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Inside the Ring: CIA in Benghazi
Congressional testimony from Secretary of State Hillary Rodham Clinton on Wednesday provided no new information about the CIA's covert operation in Benghazi involving weapons shipments.
Appearing before the Senate Foreign Relations Committee during a hearing on the deadly Sept. 11 Benghazi terrorist attack, she sidestepped questions about a CIA operation to send arms from Libya to Turkey or other countries in the region.
The CIA was operating a compound with more than a dozen operatives about a mile from the diplomatic outpost that was attacked by al Qaeda-linked terrorists, who killed four Americans, including U.S. Ambassador to Libya J. Christopher Stephens. Two contractors from the CIA compound who tried to rescue the ambassador were among the dead.
Sen. Rand Paul, Kentucky Republican, asked Mrs. Clinton if "the U.S. [is] involved with any procuring of weapons, transfer of weapons, buying, selling, anyhow transferring weapons to Turkey out of Libya?"
A surprised Mrs. Clinton initially responded: "To Turkey?"
"I will have to take that question for the record," she said. "That's — I — nobody's ever raised that with me."
Mr. Paul said news reports indicated that ships had left Libya that might be carrying weapons.
"And what I'd like to know is — the annex that was close by — were they involved with procuring, buying, selling, obtaining weapons, and were any of these weapons being transferred to other countries, any countries, Turkey included?" he asked.
Mrs. Clinton said: "Well, senator, you'll have to direct that question to the agency that ran the annex, and I will see what information is available."
"You're saying you don't know?" Mr. Paul asked.
"I do not know. I don't have any information on that," she responded.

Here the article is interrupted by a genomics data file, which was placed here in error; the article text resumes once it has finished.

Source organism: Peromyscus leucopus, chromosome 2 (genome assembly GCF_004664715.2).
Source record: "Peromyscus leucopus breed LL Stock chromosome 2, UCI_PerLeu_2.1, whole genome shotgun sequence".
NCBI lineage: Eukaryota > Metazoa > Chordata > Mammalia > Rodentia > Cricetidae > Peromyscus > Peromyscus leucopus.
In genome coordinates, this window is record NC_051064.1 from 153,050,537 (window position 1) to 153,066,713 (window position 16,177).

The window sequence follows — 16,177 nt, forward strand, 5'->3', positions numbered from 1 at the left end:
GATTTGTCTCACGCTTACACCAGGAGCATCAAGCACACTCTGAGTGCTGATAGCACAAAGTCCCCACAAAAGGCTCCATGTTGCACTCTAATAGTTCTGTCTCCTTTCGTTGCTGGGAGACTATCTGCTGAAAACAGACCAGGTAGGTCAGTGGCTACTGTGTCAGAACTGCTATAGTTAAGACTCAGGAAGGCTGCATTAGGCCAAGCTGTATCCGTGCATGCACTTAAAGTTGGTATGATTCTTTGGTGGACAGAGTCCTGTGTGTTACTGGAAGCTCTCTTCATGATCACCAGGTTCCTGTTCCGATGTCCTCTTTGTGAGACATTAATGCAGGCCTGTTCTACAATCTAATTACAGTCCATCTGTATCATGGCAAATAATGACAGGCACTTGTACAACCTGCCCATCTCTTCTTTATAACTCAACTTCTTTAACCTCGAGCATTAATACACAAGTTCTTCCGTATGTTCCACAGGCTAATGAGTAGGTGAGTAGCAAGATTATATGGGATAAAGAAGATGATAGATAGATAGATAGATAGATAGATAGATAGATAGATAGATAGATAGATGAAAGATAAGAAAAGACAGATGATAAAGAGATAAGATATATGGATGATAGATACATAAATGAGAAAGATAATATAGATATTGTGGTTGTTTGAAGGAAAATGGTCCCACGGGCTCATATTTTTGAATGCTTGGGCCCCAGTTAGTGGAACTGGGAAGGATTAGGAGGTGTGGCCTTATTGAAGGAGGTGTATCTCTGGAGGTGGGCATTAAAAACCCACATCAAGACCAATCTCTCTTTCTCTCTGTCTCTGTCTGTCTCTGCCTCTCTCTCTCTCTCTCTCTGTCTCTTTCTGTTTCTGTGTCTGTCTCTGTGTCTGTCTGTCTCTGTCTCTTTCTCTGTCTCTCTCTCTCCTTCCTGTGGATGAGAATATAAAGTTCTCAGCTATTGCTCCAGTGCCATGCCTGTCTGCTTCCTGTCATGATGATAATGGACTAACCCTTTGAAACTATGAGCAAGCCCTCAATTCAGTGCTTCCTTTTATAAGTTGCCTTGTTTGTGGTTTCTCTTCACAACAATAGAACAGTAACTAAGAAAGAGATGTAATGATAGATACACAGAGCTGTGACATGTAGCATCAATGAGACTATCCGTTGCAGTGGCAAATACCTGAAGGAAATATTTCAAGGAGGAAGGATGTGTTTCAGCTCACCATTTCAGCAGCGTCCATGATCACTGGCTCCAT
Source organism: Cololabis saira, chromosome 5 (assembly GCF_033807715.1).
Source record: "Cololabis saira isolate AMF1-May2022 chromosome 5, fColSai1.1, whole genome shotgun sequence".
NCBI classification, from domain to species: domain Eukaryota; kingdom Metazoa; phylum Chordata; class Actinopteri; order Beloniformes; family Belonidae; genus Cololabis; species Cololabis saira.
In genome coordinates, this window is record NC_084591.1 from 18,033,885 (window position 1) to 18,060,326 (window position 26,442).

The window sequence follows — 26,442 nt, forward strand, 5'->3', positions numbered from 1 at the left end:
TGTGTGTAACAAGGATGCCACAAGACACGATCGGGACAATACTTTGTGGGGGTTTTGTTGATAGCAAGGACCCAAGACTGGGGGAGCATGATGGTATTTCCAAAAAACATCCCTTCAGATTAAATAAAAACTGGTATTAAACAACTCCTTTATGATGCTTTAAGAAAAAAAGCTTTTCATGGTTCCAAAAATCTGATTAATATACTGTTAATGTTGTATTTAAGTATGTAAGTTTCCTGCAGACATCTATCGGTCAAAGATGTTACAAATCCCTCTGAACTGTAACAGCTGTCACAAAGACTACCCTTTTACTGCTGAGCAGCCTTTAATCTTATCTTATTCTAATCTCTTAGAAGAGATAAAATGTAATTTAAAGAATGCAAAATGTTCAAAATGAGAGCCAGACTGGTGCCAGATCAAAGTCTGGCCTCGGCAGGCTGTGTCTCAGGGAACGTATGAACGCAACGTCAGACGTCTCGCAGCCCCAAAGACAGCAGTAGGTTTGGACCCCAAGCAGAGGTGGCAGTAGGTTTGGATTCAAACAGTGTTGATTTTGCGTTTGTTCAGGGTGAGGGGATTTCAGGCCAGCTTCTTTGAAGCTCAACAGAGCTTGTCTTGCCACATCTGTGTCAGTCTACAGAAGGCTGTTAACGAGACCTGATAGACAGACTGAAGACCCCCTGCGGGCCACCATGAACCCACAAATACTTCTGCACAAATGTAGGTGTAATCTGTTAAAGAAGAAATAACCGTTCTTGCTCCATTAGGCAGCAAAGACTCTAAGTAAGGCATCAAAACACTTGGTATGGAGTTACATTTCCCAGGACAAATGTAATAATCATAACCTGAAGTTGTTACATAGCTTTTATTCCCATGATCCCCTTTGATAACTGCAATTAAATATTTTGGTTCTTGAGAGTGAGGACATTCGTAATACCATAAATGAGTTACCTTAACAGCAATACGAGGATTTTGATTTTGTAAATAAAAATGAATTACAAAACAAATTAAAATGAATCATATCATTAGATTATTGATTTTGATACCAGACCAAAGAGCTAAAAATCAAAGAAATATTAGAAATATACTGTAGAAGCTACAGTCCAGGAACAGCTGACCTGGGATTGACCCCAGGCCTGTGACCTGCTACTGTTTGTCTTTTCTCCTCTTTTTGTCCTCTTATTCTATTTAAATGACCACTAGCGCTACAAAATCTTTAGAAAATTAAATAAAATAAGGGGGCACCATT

Details of the CIA operation could not be learned. A U.S. official said the operation was set up last year to try to procure or control weapons that could be used by terrorists that had been taken from the armed forces of the former regime of Libyan dictator Moammar Gadhafi.
A U.S. military official said the new Libyan regime was very supportive of Syria's rebels fighting the regime of Syrian President Bashar Assad.
Watching Hagel reaction
U.S. intelligence agencies have been monitoring international reaction to the nomination of former Sen. Chuck Hagel to be the next secretary of defense. What the monitoring shows is that Iran and China are favoring a Hagel-led Pentagon, while officials in Israel are viewing the prospect with concern.
Israeli officials are particularly concerned that the nomination of the Nebraska Republican, as well as Sen. John F. Kerry, Massachusetts Democrat, to be secretary of state, will increase tensions between the United States and its key ally in the Middle East.
In particular, the Israelis view the choice of Mr. Hagel to head the Pentagon as the first step in President Obama's new, softer policy toward Iran. As for Mr. Kerry, the Israelis fear his running of U.S. foreign policy will result in more pressure on Israel regarding the Palestinians and West Bank settlement activity.
Israeli officials have been cautious in on-the-record comments about Mr. Hagel.
Avi Dichter, Israel's home front minister, was asked by Voice of Israel radio earlier this month about Mr. Hagel and said: "We wish him well." Privately, Israeli officials are pessimistic, with one telling a newspaper, "This is very bad news for Israel."
The Israelis are worried that Mr. Hagel and Mr. Kerry will make it difficult for Israel to take military action against Iran's nuclear facilities. Both nominees object to military strikes on Iran.
By contrast, Iran's government cautiously welcomed the Hagel nomination. Foreign Ministry spokesman Ramin Mehmanparast voiced limited optimism on an Iranian Facebook page about Mr. Hagel taking over the Pentagon.
U.S. officials say the positive tone coming from Tehran suggests a greater chance of U.S.-Iran talks this year. Iranian enthusiasm for Mr. Hagel contrasts with the appointments of two predecessors, Leon E. Panetta and Robert M. Gates, whose nominations were met with silence from Tehran.